John & Paula Oliver
|How to Drive in Indonesia|
Copyright © 2017, J & P Oliver
Last Updated on August 25, 2017
Have you ever driven in a foreign country? It can be interesting.
In Indonesia, for example, most folks don't drive on the right side of the road; if they do, it can be risky because of all the oncoming traffic.
I also noticed that while there are indeed quite a few cars on the road, the roads seem to really belong to the motorbikes.
Most families can't afford a car, so the 100-125 cc motorbike is the family transportation; literally, you can see a family of 3, 4, or even 5 people squeezed onto a motorbike seat.
To operate a motor vehicle in Indonesia, you must understand the transportation terminology in an entirely different way. As you observe the traffic, definitions that you thought were above redefinition will immediately be redefined.
The following definitions have been created to reflect actual usage, as seen in action on the roads of Indonesia:
In Indonesia, the Road includes not only the paved portion of the highway, but also what others might call the verge, the curb, the sidewalk, the front yard and the roadside restaurant. The paved portion of the roadway is generally one lane wide (not one lane in each direction, but one lane).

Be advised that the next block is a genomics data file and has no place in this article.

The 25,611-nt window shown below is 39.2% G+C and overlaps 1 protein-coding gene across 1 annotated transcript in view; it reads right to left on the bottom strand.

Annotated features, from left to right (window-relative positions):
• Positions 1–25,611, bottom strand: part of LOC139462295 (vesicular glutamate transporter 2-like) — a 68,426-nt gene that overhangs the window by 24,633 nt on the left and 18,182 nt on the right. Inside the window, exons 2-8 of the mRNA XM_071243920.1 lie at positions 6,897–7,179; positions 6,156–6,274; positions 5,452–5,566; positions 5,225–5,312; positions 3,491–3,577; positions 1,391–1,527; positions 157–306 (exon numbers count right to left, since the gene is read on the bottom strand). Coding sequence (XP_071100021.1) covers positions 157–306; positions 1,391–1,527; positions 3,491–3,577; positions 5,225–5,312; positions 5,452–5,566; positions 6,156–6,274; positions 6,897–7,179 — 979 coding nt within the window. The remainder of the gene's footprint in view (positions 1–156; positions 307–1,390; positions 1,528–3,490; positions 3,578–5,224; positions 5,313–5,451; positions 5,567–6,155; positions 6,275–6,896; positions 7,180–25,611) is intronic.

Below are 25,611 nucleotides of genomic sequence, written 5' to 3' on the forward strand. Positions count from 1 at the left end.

Rapidly blinking the headlights can mean many things, including:
It takes years, sometimes entire lifetimes, to learn this subtle and intriguing intuitive nonverbal communication skill. Generally, however, you have about three seconds.
When sounded loudly and frequently, the horn sets up an invisible energy barrier protecting the vehicle and its occupants from all harm. The faster the vehicle is going, the better the horn works. This is the central concept of Indonesian motoring.
These colorful white and yellow markings wish a hearty “Selamat Datang”, or “Welcome”, to every traveler. They serve no other function.
In Indonesia, seatbelts are absolutely unnecessary. In fact, not only are they not worn; they are not even provided. Passengers are fully protected by the horn.
The national sport of
What to do when not passing.
Accidents can happen, but they are usually the result of a malfunctioning horn.